A new potentially toxic mineral compound has been found in large quantities in coal ash samples analysed in a study published in Nature Communications this week. These findings provide a new environmental marker for monitoring emissions from coal burning. However, it should be noted that the potential toxic effects of this compound were tested in zebrafish and have not yet been assessed for humans.
Coal burning is known to have potentially severe environmental and human health impacts. Particulate matter generated from coal burning can contribute to air pollution; particles with a diameter smaller than 2.5 μm have been estimated to cause 3.3 million premature deaths per year worldwide.
Michael Hochella and colleagues analyse coal ash samples taken from 12 coal-burning power plants in the United States and China. They discover that nanoscale titania suboxide particles - a previously unknown by-product of coal-burning - are present in large quantities of all samples. These particles, so-called Magneli phases, are generated from the burning of titanium oxide TiO2 minerals naturally present in coal. The authors suggest that these mineral compounds could be used as an environmental marker globally to assess the impact of coal burning.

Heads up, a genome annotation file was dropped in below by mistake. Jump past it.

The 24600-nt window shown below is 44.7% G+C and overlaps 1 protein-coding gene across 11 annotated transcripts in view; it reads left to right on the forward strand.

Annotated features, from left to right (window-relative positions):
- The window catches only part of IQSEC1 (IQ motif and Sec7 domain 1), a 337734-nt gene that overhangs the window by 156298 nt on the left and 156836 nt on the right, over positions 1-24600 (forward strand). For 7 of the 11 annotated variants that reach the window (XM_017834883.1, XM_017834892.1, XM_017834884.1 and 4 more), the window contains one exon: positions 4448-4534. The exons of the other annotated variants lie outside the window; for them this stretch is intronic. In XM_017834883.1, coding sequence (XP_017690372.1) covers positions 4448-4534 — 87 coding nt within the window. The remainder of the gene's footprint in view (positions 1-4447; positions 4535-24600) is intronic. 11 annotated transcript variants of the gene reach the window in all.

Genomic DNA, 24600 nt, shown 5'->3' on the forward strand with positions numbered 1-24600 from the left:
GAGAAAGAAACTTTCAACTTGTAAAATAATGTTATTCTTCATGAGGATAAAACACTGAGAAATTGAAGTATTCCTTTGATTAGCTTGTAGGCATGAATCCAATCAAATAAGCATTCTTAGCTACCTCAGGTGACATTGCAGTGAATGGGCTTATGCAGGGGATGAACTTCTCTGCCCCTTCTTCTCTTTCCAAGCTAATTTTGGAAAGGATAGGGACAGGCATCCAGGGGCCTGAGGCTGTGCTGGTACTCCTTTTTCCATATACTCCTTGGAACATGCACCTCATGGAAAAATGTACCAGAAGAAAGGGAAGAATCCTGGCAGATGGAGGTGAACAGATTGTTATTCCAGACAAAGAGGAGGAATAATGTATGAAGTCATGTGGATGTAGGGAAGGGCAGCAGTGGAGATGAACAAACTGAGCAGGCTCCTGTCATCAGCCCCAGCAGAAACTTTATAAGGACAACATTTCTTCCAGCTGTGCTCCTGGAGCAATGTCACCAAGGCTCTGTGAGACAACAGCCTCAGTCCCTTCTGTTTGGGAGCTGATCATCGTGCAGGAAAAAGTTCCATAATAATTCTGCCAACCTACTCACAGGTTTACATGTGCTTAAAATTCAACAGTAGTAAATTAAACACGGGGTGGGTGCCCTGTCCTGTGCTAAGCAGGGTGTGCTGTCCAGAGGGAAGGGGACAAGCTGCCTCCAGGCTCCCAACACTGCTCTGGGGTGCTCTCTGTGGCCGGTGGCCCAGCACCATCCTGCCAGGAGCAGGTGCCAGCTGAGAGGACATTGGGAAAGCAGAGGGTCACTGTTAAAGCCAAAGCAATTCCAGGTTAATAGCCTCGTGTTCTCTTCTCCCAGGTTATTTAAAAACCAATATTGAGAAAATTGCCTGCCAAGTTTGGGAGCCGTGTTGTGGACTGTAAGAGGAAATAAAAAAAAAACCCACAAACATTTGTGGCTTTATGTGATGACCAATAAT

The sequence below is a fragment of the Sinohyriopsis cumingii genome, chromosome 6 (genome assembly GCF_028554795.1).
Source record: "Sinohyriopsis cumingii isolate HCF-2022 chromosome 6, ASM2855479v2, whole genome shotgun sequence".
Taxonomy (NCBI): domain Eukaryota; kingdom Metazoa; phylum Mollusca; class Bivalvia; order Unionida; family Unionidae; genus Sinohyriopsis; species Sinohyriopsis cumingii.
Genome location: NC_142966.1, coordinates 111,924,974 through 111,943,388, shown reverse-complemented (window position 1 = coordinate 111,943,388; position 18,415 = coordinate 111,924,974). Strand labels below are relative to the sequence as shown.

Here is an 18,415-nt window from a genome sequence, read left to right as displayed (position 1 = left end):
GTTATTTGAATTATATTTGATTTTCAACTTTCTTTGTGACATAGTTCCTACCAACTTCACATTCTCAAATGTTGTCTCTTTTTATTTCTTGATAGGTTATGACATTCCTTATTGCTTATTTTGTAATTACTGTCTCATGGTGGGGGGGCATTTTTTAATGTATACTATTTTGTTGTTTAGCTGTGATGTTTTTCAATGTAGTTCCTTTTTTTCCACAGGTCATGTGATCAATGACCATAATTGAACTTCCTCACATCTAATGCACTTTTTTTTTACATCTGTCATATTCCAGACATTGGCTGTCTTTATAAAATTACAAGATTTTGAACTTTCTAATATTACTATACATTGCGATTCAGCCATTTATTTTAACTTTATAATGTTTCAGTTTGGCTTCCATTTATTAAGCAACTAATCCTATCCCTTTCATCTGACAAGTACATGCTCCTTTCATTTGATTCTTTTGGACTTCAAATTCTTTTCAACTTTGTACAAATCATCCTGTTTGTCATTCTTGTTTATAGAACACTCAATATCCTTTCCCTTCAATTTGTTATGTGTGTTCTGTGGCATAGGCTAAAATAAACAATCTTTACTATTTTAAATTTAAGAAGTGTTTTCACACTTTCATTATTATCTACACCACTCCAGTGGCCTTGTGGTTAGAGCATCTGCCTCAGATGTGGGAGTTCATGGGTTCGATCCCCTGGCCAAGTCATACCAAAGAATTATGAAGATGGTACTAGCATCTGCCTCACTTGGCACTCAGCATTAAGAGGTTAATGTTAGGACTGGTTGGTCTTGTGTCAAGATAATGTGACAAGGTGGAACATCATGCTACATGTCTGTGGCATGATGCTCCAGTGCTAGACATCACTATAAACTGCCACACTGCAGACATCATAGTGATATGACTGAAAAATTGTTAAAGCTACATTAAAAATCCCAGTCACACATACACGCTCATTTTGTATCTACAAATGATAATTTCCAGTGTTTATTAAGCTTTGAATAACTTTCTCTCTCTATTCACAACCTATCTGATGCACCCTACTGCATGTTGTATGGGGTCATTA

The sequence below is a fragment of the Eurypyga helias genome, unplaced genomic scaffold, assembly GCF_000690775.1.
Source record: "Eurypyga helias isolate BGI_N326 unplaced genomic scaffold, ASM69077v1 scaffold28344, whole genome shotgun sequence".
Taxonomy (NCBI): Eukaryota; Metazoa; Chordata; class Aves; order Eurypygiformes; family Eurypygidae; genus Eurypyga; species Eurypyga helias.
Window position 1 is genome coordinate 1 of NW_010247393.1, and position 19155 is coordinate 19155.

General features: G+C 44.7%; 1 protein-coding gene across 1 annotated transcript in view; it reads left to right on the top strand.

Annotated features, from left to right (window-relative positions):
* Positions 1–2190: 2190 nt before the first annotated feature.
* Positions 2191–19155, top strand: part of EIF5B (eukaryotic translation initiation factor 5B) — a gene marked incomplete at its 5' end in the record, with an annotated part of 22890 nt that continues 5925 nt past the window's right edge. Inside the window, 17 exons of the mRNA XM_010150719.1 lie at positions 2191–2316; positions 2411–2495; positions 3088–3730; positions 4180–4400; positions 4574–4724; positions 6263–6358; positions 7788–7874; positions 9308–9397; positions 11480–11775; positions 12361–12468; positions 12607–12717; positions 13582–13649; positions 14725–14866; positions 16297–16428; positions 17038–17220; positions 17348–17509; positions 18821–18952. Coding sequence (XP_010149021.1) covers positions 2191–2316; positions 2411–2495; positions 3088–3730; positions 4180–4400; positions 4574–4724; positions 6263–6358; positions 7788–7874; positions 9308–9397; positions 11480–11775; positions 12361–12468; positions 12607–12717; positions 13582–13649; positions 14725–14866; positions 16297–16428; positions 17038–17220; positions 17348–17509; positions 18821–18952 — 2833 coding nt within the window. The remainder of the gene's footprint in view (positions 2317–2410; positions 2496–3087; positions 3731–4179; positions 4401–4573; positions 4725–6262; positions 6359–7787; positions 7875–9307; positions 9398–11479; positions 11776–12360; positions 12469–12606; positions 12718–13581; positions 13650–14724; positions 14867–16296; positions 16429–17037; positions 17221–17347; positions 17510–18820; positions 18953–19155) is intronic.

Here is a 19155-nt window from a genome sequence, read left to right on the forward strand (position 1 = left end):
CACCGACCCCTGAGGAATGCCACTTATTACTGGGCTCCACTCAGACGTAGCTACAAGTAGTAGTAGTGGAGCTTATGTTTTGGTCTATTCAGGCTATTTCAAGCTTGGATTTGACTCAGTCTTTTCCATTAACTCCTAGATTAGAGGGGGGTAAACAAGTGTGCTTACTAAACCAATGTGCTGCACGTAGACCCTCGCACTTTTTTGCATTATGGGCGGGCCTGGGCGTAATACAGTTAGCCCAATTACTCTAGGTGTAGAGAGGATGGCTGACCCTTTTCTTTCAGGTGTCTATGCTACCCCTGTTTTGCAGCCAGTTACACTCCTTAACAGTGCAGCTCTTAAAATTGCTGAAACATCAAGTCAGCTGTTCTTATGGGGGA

The team also tested the toxicity using zebrafish and found that Magneli phases may have detrimental effects on zebrafish embryos under certain environmental conditions. However, they stress that the toxicity will be need to be tested further in relation to effects in human tissues.
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